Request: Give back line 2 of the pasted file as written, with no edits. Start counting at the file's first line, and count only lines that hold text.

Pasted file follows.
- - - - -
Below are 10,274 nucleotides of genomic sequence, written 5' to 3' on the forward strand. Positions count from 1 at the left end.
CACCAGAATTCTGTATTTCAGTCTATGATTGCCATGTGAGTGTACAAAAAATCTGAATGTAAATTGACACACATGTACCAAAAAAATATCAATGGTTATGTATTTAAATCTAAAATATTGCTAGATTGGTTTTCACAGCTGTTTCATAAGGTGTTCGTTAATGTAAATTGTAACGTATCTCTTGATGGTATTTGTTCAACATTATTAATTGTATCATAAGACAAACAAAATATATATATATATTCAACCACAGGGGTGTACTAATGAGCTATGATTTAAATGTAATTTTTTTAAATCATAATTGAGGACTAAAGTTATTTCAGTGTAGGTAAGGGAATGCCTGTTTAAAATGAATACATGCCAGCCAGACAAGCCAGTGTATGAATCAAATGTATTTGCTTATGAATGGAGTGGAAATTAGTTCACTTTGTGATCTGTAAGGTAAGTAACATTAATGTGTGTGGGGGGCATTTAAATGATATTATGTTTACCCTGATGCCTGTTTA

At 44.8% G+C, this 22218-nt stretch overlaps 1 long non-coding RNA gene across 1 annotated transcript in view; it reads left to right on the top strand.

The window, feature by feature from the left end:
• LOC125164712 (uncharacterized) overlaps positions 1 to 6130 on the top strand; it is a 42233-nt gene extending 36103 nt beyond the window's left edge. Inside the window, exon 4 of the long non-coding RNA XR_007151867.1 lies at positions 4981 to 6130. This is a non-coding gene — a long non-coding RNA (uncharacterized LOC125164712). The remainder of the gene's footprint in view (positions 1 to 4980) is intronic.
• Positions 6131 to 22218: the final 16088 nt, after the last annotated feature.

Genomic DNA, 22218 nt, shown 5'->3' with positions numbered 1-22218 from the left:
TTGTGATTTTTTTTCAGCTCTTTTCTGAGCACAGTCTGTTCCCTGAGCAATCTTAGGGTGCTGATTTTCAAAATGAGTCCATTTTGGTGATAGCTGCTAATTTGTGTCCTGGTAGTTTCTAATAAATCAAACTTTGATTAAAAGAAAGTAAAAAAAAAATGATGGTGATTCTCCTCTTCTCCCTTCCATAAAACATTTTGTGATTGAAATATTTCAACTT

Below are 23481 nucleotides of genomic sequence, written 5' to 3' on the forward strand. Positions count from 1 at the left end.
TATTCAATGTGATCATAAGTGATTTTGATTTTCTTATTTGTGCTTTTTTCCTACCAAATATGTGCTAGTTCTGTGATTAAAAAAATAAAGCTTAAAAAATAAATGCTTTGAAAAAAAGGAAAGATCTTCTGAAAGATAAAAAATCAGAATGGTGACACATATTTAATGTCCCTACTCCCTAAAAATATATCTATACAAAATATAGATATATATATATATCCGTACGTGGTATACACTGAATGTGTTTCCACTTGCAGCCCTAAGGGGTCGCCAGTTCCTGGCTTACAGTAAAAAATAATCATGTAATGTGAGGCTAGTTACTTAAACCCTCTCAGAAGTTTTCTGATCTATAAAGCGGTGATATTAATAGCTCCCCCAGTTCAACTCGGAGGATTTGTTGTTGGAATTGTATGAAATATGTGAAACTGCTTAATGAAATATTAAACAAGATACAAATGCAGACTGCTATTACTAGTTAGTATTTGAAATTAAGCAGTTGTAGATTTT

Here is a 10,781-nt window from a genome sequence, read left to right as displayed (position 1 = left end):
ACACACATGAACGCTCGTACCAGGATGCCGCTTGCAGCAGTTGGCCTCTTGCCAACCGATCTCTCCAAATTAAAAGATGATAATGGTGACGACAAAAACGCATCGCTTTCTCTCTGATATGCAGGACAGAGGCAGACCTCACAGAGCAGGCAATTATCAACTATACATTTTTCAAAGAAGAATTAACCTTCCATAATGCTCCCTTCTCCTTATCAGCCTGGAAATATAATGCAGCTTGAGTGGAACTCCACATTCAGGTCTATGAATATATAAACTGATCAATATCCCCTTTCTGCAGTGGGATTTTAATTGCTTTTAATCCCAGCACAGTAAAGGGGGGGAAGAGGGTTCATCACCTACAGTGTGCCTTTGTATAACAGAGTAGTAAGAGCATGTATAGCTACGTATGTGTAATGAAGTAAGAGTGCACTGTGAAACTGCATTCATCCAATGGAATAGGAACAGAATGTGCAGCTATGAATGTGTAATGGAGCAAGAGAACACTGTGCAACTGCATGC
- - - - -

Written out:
CACCAGAATTCTGTATTTCAGTCTATGATTGCCATGTGAGTGTACAAAAAATCTGAATGTAAATTGACACACATGTACCAAAAAAATATCAATGGTTATGTATTTAAATCTAAAATATTGCTAGATTGGTTTTCACAGCTGTTTCATAAGGTGTTCGTTAATGTAAATTGTAACGTATCTCTTGATGGTATTTGTTCAACATTATTAATTGTATCATAAGACAAACAAAATATATATATATATTCAACCACAGGGGTGTACTAATGAGCTATGATTTAAATGTAATTTTTTTAAATCATAATTGAGGACTAAAGTTATTTCAGTGTAGGTAAGGGAATGCCTGTTTAAAATGAATACATGCCAGCCAGACAAGCCAGTGTATGAATCAAATGTATTTGCTTATGAATGGAGTGGAAATTAGTTCACTTTGTGATCTGTAAGGTAAGTAACATTAATGTGTGTGGGGGGCATTTAAATGATATTATGTTTACCCTGATGCCTGTTTA